Posts tagged "Shahin"

Shahin v. I.E.S. Incorporated (Lawyers Weekly No. 11-069-13)

NOTICE:  All slip opinions and orders are subject to formal revision and are superseded by the advance sheets and bound volumes of the Official Reports.  If you find a typographical error or other formal error, please notify the Reporter of Decisions, Supreme Judicial Court, John Adams Courthouse, 1 Pemberton Square, Suite 2500, Boston, MA 02108-1750;  (617) 557-1030;       12‑P‑1121                                       Appeals Court   SHAHIN SHAHIN, trustee,[1]  vs.  I.E.S. INCORPORATED.     No. 12‑P‑1121.      May 31, 2013.     Limitations, Statute of.  Practice, Civil, Statute of limitations, Claim barred by short statute of limitations.         This is an appeal from a grant of summary judgment in favor of the defendant, I.E.S. Incorporated (IES), on claims under a contract that were brought by the plaintiff, Shahin Shahin, as trustee of the Hersey Street Properties Realty Trust (collectively, trust).  The trust retained IES to conduct environmental testing and other services in connection with the trust’s sale of a property in Salem.  The contract was mailed by IES to the trust on March 21, 2006, and was signed and dated by the trust on April 27, 2006.[2]  The contract included an attachment identified as “Attachment ‘B’ Statement of Terms and Conditions” (attachment B).  Paragraph N of these terms and conditions states:  “The [trust] agrees that the [trust] shall bring no claim against IES, Inc., and/or its owners, directors, officers, and employees, later than one (1) year after the date of this contract.”  The trust contends that IES did not fully perform under the contract and failed to comply with relevant Massachusetts Department of Environmental Protection (DEP) regulations and that this only came to the trust’s attention when DEP issued a notice of noncompliance on July 24, 2009.  The trust alleged unfair or deceptive practices under G. L. c. 93A, breach of fiduciary duty, breach of the implied covenant of good faith and fair dealing, breach of contract, and negligence, and it sought a declaratory judgment that the contractual limitations period and a contractual cap on damages did not apply.  The Superior Court judge concluded that the initial complaint, which was filed on December 14, 2010, was barred by the contractually-shortened limitations period.  The trust appeals.   This case, in which the trust maintains it could not have known about the actions for which it brought suit until after the expiration of the contractual limitations period, is controlled in material respects by the Supreme Judicial Court’s recent decision in Creative Playthings Franchising, Corp. v. Reiser, 463 Mass. 758 (2012), which was decided during the pendency of this appeal, and of which the Superior Court judge consequently did not have the benefit.  Creative Playthings holds that, as a matter of Massachusetts law, a […]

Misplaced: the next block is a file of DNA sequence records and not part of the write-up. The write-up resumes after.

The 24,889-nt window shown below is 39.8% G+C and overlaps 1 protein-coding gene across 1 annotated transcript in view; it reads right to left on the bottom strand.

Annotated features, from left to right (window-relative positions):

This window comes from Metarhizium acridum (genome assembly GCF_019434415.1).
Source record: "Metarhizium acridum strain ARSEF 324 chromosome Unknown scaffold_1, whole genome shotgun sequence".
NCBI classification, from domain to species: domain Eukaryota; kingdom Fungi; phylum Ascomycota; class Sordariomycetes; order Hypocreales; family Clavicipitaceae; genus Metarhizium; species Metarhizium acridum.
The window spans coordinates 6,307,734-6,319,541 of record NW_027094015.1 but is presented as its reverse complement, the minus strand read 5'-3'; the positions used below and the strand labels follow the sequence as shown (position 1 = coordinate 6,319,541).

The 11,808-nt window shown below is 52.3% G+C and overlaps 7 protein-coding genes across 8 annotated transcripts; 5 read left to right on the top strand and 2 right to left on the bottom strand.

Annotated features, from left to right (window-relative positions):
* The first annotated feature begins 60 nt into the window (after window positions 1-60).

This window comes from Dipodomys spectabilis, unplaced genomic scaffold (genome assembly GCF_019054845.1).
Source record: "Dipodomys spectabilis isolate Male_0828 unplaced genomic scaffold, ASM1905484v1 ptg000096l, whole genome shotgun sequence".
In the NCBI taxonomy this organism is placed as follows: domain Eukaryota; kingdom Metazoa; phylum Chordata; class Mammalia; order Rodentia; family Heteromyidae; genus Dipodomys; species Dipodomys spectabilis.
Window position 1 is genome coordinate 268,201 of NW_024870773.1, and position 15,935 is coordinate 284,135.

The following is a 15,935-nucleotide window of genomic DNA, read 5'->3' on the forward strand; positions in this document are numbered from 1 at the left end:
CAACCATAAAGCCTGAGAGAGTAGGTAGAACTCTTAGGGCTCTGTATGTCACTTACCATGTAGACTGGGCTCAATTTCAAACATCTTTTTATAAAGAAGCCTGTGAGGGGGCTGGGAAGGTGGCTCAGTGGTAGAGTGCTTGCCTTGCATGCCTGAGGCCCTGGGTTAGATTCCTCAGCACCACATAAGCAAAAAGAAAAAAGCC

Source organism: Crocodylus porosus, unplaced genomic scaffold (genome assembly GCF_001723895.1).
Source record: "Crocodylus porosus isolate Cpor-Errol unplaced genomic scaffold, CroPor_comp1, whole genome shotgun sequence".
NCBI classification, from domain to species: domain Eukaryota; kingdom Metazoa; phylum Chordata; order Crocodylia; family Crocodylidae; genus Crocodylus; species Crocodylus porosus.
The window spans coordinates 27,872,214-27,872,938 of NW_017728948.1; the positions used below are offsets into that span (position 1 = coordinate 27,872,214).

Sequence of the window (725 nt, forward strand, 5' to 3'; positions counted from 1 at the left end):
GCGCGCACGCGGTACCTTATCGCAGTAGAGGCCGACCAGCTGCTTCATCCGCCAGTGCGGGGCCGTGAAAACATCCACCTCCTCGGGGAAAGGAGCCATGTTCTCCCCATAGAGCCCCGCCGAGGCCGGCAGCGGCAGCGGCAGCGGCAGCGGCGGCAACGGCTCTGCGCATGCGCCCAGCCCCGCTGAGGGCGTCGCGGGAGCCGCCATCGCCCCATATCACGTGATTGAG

Posted by Massachusetts Legal Resources - May 31, 2013 at 6:03 pm

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